PH4D

Non-cardiogenic Pulmonary Hypertension: Diagnosis and Etiologic Assessment using 4D Analysis of Dual energy CT Images

(Swiss National Science Foundation grant agreement 320030_146804)

Non-cardiogenic pulmonary hypertension (NCPH) is a rare and severe condition, affecting about 3 cases per 100’000 persons in the general population. It consists in an elevated pulmonary arterial pressure with secondary cardiac failure. This pathology usually affects relatively young patients, under 60. Without appropriate treatment, the outcome of the disease is poor, and almost 50% of patients will die within a 2 years period of time.

In spite of the improvement in the therapeutic options, which have fostered intensive research on this topic, the accurate identification of the NCPH by non-invasive medical imaging cause has lagged behind. Recent advances in the Computed Tomography (CT) technologies, such as dual energy CT (DECT) pulmonary angiography, opens new perspectives in the assessment of the etiological causes of NCPH. This technique allows the quantification of the pulmonary perfusion at the capillary level, by exploiting the photoelectric absorption properties of iodine contrast media at various energy levels (80 keV to 140keV). However, the current post-processing methods do only allow exploiting a limited part of the complex information that can be drawn from a DECT acquisition, usually displayed as color maps, obtained at specific levels of energy.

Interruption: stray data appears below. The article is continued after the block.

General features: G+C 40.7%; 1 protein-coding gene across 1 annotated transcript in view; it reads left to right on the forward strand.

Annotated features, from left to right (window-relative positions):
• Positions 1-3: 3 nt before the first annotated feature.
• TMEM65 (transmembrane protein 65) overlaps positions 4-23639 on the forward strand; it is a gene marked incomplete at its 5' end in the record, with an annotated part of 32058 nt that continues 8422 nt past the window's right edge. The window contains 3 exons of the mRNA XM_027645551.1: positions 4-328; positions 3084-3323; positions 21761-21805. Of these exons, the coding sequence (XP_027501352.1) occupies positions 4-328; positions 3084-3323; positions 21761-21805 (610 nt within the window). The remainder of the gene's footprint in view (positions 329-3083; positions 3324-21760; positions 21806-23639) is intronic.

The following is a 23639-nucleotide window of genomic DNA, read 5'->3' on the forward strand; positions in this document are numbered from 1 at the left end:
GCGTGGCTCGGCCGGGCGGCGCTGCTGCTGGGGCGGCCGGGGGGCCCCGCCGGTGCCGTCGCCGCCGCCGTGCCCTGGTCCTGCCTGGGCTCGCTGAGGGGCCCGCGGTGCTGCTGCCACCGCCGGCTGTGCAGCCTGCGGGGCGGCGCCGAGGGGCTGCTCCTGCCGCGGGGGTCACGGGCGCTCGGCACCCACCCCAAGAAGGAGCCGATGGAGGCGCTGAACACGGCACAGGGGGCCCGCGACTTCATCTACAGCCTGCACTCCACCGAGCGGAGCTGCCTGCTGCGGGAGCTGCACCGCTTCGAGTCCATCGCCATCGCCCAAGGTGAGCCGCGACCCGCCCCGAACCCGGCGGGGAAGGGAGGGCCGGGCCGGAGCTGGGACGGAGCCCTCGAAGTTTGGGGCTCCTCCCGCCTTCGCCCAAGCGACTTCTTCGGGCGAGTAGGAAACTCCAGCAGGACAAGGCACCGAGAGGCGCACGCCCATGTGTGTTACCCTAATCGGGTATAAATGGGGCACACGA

The goal of this research project is to obtain a comprehensive analysis of the whole information entailed in a DECT acquisition, to allow early identification of patients with PH, and to discriminate NCPH of thromboembolic origin from NCPH of other origin. This will be possible by using 4 dimensional image analysis, which consists in studying the volumetric spatial organization of the energy distribution in the lung parenchyma. Doing so will allow to obtain quantitative measures of the intensity and the texture of the parenchyma available for each level of energy, that may be specific to each etiological cause of PAH.

 

Members

Henning Müller

Adrien Depeursinge

Yashin Dicente (PhD candidate)

Collaborations

University Hospitals of Geneva
  • Pierre-Alexandre Poletti, Emergency Radiology
  • Jean-Paul Janssens, Division of Pulmonary Diseases
  • Arnaud Perrier, Division of General Internal Medicine
  • Alexandra Platon, Emergency Radiology